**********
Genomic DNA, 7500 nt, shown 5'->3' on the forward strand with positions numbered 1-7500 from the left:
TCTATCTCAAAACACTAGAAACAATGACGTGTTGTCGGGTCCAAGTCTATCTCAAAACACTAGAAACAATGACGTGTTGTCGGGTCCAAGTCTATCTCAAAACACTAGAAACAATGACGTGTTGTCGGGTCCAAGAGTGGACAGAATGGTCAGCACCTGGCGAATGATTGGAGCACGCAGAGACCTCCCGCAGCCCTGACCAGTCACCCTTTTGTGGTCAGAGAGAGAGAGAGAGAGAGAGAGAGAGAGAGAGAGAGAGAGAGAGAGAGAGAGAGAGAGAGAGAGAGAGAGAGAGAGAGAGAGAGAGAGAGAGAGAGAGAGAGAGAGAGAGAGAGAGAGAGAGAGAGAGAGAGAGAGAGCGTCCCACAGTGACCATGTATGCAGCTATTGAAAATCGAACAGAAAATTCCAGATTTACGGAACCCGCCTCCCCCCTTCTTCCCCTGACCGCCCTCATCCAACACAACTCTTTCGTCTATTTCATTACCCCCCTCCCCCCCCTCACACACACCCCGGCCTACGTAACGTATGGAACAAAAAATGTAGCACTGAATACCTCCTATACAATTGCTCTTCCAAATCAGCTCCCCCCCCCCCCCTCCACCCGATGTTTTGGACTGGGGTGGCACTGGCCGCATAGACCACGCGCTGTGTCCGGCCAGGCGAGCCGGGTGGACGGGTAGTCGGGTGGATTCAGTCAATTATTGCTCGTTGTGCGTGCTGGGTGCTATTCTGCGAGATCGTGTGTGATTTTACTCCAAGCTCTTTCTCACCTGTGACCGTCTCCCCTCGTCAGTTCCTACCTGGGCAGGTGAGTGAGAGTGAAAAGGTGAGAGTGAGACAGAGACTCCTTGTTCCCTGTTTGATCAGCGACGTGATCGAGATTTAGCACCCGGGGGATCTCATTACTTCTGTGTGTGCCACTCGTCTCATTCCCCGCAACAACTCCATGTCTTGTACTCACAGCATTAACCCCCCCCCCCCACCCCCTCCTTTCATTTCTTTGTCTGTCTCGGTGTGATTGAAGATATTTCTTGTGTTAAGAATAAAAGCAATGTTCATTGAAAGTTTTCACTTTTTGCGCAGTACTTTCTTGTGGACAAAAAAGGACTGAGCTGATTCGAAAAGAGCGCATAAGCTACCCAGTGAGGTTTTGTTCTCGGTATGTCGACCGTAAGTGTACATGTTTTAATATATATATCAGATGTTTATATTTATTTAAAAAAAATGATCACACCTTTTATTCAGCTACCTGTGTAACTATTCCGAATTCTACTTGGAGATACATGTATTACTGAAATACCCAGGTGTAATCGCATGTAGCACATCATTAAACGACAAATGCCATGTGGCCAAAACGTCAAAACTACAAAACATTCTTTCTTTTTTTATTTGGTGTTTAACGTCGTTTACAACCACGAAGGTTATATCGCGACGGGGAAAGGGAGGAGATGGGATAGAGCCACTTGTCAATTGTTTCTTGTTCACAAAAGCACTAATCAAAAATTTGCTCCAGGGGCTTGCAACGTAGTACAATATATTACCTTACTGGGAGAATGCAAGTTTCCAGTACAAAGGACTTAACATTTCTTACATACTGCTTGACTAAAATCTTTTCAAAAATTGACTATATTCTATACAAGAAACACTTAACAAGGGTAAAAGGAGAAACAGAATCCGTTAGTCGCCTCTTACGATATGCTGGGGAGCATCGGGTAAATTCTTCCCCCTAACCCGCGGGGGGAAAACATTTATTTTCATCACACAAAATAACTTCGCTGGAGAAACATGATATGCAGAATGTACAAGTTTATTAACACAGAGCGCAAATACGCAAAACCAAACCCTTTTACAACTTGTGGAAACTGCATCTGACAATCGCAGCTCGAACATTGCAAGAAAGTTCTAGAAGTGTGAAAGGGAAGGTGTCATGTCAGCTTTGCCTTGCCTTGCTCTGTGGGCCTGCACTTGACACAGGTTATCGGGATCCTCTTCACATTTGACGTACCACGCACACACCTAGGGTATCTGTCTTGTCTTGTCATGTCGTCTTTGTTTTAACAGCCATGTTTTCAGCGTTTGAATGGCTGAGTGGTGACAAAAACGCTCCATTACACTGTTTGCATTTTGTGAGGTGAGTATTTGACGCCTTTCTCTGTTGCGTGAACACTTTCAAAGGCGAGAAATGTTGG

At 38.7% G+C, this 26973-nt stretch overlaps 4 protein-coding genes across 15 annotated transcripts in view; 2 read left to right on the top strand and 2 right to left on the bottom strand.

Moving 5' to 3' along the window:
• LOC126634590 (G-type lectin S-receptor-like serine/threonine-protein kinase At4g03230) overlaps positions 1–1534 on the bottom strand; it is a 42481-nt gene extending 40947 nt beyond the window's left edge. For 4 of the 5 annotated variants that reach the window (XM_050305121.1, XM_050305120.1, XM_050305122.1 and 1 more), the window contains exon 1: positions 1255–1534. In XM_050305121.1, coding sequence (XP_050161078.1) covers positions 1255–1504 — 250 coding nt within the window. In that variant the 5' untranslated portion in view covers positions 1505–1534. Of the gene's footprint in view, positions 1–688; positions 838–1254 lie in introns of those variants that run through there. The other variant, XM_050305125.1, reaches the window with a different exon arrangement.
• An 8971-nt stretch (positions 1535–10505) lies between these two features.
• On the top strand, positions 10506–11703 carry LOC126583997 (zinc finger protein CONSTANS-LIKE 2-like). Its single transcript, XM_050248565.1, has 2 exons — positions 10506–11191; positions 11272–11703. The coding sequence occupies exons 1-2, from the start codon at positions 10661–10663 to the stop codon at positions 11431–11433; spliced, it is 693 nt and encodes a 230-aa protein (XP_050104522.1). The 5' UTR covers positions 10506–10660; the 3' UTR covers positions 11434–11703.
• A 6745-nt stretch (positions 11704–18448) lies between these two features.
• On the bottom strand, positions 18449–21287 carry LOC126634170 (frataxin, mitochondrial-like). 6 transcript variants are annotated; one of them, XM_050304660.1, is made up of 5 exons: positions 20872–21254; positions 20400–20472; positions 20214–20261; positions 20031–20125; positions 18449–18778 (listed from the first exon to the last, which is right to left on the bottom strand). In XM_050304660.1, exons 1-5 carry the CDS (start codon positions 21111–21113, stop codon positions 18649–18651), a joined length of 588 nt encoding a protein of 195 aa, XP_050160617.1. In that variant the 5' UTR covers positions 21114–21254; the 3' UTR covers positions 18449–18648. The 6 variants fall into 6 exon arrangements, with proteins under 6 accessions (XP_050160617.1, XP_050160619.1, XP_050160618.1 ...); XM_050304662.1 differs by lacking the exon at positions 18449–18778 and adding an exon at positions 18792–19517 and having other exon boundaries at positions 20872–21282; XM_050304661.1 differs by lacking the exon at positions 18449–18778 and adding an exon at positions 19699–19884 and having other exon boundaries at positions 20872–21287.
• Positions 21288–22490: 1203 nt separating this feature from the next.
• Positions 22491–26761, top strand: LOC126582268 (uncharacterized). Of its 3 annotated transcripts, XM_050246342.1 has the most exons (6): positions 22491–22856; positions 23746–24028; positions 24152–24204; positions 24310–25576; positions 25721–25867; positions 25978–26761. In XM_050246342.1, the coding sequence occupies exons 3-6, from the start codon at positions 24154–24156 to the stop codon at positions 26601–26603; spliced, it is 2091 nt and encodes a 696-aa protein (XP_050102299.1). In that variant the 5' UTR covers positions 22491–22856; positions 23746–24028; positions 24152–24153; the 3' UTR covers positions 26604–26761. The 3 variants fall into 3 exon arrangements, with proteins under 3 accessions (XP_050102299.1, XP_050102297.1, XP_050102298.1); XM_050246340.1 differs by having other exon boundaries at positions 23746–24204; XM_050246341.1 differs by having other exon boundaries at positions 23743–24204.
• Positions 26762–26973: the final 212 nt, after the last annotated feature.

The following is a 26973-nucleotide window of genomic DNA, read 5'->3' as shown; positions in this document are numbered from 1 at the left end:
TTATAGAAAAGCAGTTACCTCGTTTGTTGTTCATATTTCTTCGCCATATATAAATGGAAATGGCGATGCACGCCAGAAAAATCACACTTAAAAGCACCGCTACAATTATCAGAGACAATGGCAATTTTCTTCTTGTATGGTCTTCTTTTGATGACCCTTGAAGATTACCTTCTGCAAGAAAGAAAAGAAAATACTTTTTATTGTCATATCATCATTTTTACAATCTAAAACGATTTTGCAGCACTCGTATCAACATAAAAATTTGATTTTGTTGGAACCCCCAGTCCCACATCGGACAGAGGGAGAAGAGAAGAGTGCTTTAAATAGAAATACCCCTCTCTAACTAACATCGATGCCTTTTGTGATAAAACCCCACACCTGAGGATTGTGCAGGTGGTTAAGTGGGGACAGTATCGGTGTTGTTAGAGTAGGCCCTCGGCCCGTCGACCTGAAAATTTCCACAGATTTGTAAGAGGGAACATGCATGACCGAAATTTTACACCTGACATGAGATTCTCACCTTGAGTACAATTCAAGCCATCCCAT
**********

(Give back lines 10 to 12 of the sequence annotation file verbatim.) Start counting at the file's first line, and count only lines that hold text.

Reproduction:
• Positions 21288–22490: 1203 nt separating this feature from the next.
• Positions 22491–26761, top strand: LOC126582268 (uncharacterized). Of its 3 annotated transcripts, XM_050246342.1 has the most exons (6): positions 22491–22856; positions 23746–24028; positions 24152–24204; positions 24310–25576; positions 25721–25867; positions 25978–26761. In XM_050246342.1, the coding sequence occupies exons 3-6, from the start codon at positions 24154–24156 to the stop codon at positions 26601–26603; spliced, it is 2091 nt and encodes a 696-aa protein (XP_050102299.1). In that variant the 5' UTR covers positions 22491–22856; positions 23746–24028; positions 24152–24153; the 3' UTR covers positions 26604–26761. The 3 variants fall into 3 exon arrangements, with proteins under 3 accessions (XP_050102299.1, XP_050102297.1, XP_050102298.1); XM_050246340.1 differs by having other exon boundaries at positions 23746–24204; XM_050246341.1 differs by having other exon boundaries at positions 23743–24204.
• Positions 26762–26973: the final 212 nt, after the last annotated feature.